When we later was about to try out the card with the stock cooler we unfortunately got a negative response as the card refused to play along. The screen just showed as crap at startup. We have theories of what could have happened to the card. The first is that the card has simply been damaged by the cold, with a coldbug already at -20C it’s not unlikely that the gpu has been damaged. The other is that the memory has been damaged by the high temperatures without heatsinks. Normally the cold which spreads through the PCB is more than enough. When the heat dissipation is this high this doesn’t seem to be enough.

That things break when you benchmark is quite common. There is a lot of things that can happen; condensation, broken vregs, overheating, a trimpot breaks and raise the vcore to 3V is common. More rare reasons are dropping a fan on the motherboard which cuts off the capacitors or other vulnerable components. So far all capacitors are intact, the situation for DFI:s ”on board” power-on button is a bit worse however, which apparently can be cut off by doing just that. Me and Robert can assure you that a delta 60 fan can cause tremendous damage to memory modules as well. But most of the time you are amazed over how much beating the hardware can take. A good example are my XFX 7800 GTX256 card which can handle up to 3V and can run at about 1800MHz. 1.6ns GDDR3 chip which behaves as BH-5. Things like these feels like they are just too good to be true. Just as when BH-5 became common knowledge and people started torture them with voltage. I don’t think that many back in those days would believe that today people feed their BH-5 with 3.7V. You have to take chances to make progress as a benchmarker and overclocker.

This case extra tough as this was one of the few 7800GTX 512MB cards available in Sweden at the moment, the price tag at about 8000 SEK didn’t exactly make it easier. I hope I won’t have to experience a dead card available only in limited numbers ever again.


As luck has it we had an extra 7800GTX 512MB lying around. A reference card from NVIDIA. Since the results with liquid nitrogen was a big disappointment because of coldbugs we decided to max out the card with air cooling. –NVIDIA, I promise I won’t voltmod the card 🙂. I packed my bag with the rig and headed 200 km north to get as good air cooling environment as possible.

Overclocking with air requires patience as the video card can easily be damaged by the higher voltages, which in turn creates more heat. Artefacts are to be considered extra carefully when using air cooling. The default voltage is as mentioned before 1.5V. My earlier experiences from GTX256 I feel safe to begin at 1.6V. Here the card makes a significant increase up to 667MHz. Further increase didn’t add much and I chose to settle at 1.65V which gives me a frequency of 681MHz. This is at a room temperature of 15°C, with colder air I feel confident to be able to reach 700MHz. The memory reached a whopping 2000MHz without any voltage modifications.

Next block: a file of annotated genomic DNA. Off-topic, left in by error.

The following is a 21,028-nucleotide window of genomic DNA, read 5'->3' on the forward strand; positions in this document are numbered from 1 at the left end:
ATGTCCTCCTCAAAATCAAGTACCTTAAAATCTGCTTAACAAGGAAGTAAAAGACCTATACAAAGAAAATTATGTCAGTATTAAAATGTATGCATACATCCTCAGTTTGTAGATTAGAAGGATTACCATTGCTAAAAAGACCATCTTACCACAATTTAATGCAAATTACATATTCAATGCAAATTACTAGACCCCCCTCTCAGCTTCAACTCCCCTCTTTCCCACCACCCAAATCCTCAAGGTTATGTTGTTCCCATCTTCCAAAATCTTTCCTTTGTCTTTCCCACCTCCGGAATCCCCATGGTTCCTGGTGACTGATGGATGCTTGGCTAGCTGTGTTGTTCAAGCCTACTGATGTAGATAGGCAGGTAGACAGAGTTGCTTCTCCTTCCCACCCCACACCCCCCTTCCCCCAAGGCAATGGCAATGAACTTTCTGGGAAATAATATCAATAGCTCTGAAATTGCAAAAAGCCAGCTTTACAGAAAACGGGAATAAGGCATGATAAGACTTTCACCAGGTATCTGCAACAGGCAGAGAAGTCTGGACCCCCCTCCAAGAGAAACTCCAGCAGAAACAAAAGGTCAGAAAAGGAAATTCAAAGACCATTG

To get some more out of the system I put on my skiing overalls and open to create a draft across the room. The room temperature ends up at a little below 0C. 15C degrees less lets me go up to 690 with the same voltage. Going up to 1.72V the card manages 702 MHz.

 

The result at 12103 is high, very high. If we compare it to Shamino’s WR with a single GTX256 he used a cascade on both cpu and video card to reach 11900 points. Macci has also used dry ice with a Dothan and a X1800XT to reach ~ 11800. 3DMark 01 was of course a must since I have been running 3DMark01 for long on air and have longed for reaching 40k with a single card. I never gave it an honest try with GTX256, but 40k is most likely possible with such a card as well. GTX512 did it with a wide margin. A whopping 42 827 running on only air is huge if we compare to what things looked like only six months ago.

 

The comparisons above are very interesting. Here we among others see how old 3DMark 01 really is. The SLI comparison to the left speaks for itself.


With an entire weekend with curses and an endless stream of problems I feel pretty good about this. It’s not as fun as when things don’t break, but then again you do learn something from it. Unfortunately this happened this time and a GTX512 card broke, but worse things can happen and believe it or not, that is exactly how it feels and has to feel to keep you going and not make you give up forever. As long as you feel this way you can always come back with more energy and better results. We did manage with some really impressive results with air cooling and If you ask me (Kinc) I prefer air cooling at all times, as it’s the small things that counts. When it comes to knowledge it just feels like you gain more from it.

After the intensity from the benchmarking sessions has settled you start to look around and actually notice the workspace where you’ve been spending most of your time the last couple of days. Many would say that it was far from pretty, chaos is another word.

:: Download a movie of the chaos (4.85MB)

From this little corridor we wish you good health and until we meet again, take care!